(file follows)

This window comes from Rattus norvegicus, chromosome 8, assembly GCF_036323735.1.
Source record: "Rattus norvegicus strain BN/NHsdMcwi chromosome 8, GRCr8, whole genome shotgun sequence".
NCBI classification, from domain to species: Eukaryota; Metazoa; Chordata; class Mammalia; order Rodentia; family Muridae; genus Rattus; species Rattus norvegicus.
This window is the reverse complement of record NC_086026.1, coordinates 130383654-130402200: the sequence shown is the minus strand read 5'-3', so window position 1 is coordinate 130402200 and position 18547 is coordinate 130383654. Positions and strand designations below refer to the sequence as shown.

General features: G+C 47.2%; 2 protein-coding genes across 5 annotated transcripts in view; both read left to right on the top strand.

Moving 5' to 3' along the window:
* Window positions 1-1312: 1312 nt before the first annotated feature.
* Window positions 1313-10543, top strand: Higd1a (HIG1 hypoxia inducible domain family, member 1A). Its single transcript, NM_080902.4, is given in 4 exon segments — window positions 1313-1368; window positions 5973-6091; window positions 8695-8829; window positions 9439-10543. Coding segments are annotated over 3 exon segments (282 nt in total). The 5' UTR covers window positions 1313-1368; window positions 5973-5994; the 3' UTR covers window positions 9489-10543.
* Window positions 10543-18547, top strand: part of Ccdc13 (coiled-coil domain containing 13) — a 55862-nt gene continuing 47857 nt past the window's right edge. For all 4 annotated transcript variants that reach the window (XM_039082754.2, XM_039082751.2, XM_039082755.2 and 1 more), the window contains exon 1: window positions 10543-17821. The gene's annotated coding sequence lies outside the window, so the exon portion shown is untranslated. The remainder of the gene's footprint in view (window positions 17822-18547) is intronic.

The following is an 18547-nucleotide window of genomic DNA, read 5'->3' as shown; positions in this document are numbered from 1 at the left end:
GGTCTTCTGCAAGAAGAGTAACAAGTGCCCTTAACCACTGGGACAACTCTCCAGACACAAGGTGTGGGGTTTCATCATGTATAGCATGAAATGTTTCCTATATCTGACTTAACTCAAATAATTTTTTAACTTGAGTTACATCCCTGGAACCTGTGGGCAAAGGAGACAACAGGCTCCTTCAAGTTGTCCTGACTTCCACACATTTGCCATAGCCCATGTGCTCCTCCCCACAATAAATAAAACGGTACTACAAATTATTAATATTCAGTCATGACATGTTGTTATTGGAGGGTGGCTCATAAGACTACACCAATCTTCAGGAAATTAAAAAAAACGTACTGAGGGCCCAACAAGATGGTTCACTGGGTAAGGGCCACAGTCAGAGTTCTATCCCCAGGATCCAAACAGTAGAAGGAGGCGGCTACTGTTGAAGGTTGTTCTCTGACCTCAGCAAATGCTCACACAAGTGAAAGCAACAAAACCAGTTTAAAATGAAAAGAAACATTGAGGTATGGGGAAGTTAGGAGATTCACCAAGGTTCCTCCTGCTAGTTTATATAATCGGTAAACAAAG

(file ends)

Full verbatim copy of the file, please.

This window comes from Rattus norvegicus, chromosome 8, assembly GCF_036323735.1.
Source record: "Rattus norvegicus strain BN/NHsdMcwi chromosome 8, GRCr8, whole genome shotgun sequence".
NCBI classification, from domain to species: Eukaryota; Metazoa; Chordata; class Mammalia; order Rodentia; family Muridae; genus Rattus; species Rattus norvegicus.
This window is the reverse complement of record NC_086026.1, coordinates 130383654-130402200: the sequence shown is the minus strand read 5'-3', so window position 1 is coordinate 130402200 and position 18547 is coordinate 130383654. Positions and strand designations below refer to the sequence as shown.

General features: G+C 47.2%; 2 protein-coding genes across 5 annotated transcripts in view; both read left to right on the top strand.

Moving 5' to 3' along the window:
* Window positions 1-1312: 1312 nt before the first annotated feature.
* Window positions 1313-10543, top strand: Higd1a (HIG1 hypoxia inducible domain family, member 1A). Its single transcript, NM_080902.4, is given in 4 exon segments — window positions 1313-1368; window positions 5973-6091; window positions 8695-8829; window positions 9439-10543. Coding segments are annotated over 3 exon segments (282 nt in total). The 5' UTR covers window positions 1313-1368; window positions 5973-5994; the 3' UTR covers window positions 9489-10543.
* Window positions 10543-18547, top strand: part of Ccdc13 (coiled-coil domain containing 13) — a 55862-nt gene continuing 47857 nt past the window's right edge. For all 4 annotated transcript variants that reach the window (XM_039082754.2, XM_039082751.2, XM_039082755.2 and 1 more), the window contains exon 1: window positions 10543-17821. The gene's annotated coding sequence lies outside the window, so the exon portion shown is untranslated. The remainder of the gene's footprint in view (window positions 17822-18547) is intronic.

The following is an 18547-nucleotide window of genomic DNA, read 5'->3' as shown; positions in this document are numbered from 1 at the left end:
GGTCTTCTGCAAGAAGAGTAACAAGTGCCCTTAACCACTGGGACAACTCTCCAGACACAAGGTGTGGGGTTTCATCATGTATAGCATGAAATGTTTCCTATATCTGACTTAACTCAAATAATTTTTTAACTTGAGTTACATCCCTGGAACCTGTGGGCAAAGGAGACAACAGGCTCCTTCAAGTTGTCCTGACTTCCACACATTTGCCATAGCCCATGTGCTCCTCCCCACAATAAATAAAACGGTACTACAAATTATTAATATTCAGTCATGACATGTTGTTATTGGAGGGTGGCTCATAAGACTACACCAATCTTCAGGAAATTAAAAAAAACGTACTGAGGGCCCAACAAGATGGTTCACTGGGTAAGGGCCACAGTCAGAGTTCTATCCCCAGGATCCAAACAGTAGAAGGAGGCGGCTACTGTTGAAGGTTGTTCTCTGACCTCAGCAAATGCTCACACAAGTGAAAGCAACAAAACCAGTTTAAAATGAAAAGAAACATTGAGGTATGGGGAAGTTAGGAGATTCACCAAGGTTCCTCCTGCTAGTTTATATAATCGGTAAACAAAG